The Right Employees in The Wrong Positions
September 2017 Issue
Do you have good employees who are not performing at the level you expect? Have you described an employee as dependable, smart, and motivated, but found that the employee did not excel in his or her job? Have you ever thought that maybe it was not the employee but the position that was the problem?
Imagine Tom Brady joined the New England Patriots as a running back. That's not a position that would maximize his strengths. This happens every day in companies everywhere. I recently worked with a client who described an employee as reliable, smart, and self-motivated, and in the same sentence described her as a slow worker. I found her to be meticulous, and thought her attention to detail could be a strong point. She worked in the insurance verification department and was responsible for verifying coverage for the walk-in and urgent patients. She was failing because she couldn't keep up.
In my office, I hired a former Medicare employee who had nine years of experience in durable medical equipment, prosthetics, orthotics, and supplies. We expected she would fly through our billing training program and become a terrific O&P billing specialist. She easily passed our six-week billing program, but when she was placed in the biller position, it became painfully clear it was not a good position for her.
While she had incredible knowledge of Medicare policy and could quote local coverage determinations, she had no concept of the struggles our clients go through to provide O&P care and get paid for it. As a former resolution specialist with a recovery audit contractor, her perspective was that her clients were simply failing to comply with all Medicare regulations. She couldn't appreciate how difficult it is to provide timely care to patients and deliver perfectly compliant documentation every time.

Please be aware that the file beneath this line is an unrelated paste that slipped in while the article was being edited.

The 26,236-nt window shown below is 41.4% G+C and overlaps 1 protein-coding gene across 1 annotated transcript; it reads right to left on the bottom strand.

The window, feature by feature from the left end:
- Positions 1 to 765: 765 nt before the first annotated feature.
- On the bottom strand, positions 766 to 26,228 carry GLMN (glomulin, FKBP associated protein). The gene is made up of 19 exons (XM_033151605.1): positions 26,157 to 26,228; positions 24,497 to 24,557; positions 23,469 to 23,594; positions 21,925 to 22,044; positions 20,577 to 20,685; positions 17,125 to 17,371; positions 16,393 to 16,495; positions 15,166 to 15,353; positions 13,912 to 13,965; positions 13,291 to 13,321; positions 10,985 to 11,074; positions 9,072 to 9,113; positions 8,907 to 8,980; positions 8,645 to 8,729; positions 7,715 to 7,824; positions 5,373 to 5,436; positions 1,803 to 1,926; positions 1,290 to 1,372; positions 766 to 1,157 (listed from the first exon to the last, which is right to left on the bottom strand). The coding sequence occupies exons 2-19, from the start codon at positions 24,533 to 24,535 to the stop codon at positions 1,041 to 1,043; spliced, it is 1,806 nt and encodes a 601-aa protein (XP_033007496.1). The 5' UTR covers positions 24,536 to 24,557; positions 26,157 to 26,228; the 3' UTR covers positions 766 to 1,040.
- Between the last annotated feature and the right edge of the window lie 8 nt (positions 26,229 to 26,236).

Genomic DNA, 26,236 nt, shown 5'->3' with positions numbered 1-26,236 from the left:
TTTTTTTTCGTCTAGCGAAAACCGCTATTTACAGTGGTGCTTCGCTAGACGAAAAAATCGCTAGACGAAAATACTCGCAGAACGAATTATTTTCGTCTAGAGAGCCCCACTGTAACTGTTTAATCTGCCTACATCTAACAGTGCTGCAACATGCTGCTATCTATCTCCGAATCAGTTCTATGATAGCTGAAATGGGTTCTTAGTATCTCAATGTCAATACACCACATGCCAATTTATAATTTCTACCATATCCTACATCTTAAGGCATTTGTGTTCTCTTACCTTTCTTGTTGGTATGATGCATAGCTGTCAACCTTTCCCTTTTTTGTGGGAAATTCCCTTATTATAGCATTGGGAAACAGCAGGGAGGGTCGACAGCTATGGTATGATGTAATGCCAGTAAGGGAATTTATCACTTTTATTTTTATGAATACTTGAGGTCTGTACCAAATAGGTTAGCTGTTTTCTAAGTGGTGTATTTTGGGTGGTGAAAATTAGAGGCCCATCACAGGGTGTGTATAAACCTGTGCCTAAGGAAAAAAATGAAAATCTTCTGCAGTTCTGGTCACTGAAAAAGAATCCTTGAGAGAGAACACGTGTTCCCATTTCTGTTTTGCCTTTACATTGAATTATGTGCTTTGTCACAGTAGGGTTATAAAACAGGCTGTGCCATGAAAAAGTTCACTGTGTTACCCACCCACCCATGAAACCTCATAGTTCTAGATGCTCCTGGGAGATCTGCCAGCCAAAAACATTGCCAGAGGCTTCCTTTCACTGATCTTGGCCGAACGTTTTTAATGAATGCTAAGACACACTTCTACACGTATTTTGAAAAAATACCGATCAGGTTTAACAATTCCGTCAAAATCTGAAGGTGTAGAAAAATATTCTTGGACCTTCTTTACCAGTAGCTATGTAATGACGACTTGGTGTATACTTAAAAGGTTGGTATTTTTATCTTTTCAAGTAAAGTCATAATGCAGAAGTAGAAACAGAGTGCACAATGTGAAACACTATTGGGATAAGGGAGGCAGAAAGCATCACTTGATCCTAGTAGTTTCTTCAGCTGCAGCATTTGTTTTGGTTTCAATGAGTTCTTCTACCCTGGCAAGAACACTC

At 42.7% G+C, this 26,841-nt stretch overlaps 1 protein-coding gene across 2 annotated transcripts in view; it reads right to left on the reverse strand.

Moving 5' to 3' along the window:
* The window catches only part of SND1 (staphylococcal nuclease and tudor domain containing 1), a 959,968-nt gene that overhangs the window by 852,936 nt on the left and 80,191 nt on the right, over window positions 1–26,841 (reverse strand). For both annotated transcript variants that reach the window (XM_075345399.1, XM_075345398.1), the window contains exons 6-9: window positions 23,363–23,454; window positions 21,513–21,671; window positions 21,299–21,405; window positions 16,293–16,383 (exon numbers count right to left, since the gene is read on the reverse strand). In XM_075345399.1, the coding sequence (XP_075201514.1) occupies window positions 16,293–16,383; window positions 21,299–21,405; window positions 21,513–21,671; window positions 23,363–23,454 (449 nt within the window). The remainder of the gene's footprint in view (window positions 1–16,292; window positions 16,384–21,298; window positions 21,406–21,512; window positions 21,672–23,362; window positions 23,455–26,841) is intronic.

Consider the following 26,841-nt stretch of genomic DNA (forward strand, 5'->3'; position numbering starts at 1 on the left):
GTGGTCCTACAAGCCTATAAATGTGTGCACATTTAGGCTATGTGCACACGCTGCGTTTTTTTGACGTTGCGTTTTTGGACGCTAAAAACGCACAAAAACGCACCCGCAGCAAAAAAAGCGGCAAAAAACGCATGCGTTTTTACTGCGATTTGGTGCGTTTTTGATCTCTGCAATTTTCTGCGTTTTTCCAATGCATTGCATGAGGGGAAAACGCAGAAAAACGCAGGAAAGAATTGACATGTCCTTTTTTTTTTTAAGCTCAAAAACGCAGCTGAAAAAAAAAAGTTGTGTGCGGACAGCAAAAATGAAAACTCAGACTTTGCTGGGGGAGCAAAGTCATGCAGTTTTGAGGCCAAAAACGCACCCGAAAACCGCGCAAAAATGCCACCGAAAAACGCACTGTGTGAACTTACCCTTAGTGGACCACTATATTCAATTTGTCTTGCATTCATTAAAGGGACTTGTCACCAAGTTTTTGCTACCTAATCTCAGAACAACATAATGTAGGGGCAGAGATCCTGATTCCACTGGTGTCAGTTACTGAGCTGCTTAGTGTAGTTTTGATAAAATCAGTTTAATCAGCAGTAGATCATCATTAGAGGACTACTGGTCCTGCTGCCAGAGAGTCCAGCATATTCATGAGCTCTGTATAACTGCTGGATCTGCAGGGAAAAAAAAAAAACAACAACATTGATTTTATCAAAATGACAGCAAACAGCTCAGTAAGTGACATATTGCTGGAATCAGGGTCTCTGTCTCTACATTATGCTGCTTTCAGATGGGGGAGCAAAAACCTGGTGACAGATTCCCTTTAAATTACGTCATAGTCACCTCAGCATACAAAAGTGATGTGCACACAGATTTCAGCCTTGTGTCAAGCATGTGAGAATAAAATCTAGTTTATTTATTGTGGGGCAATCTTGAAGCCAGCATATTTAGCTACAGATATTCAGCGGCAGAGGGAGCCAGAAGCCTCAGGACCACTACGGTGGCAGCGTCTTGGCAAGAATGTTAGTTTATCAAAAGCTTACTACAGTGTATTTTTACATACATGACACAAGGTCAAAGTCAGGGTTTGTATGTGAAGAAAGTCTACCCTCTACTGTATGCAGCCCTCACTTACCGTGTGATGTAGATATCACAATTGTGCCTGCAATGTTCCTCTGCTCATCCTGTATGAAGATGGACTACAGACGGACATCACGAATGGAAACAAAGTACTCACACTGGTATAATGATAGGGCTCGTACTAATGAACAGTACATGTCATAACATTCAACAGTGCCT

Week after week, she scrutinized billing submissions, and flagged many of them as questionable. By her eighth week on the job, I knew she wasn't going to be a successful fit as a full-time biller at CBS.
While this employee couldn't meet my needs for a biller, her knowledge of Medicare policy and Medicare regulations, combined with her positive attitude and work ethic, were extremely valuable assets to my practice. Consequently, we decided to create a position that would maximize her strengths, minimize her weaknesses, and allow her to add real value to the company. This employee now manages our appeals department very effectively.
A successful team is made up of people with various skills. Successful business managers and great leaders regularly assess their team and place people where their skills are maximized and their weaknesses are minimized.
Many times in these situations, companies would consider firing their new, reliable, smart, self-motivated employee, instead of considering how to turn the employee into an asset to the practice. When you look at the quality and quantity of your staff's performance, ask yourself if you set your employees up for success. Are you leveraging each one's talents? You can maximize productivity and job satisfaction if you are willing to take time to evaluate your employees on a regular basis. You owe it to them and to your business.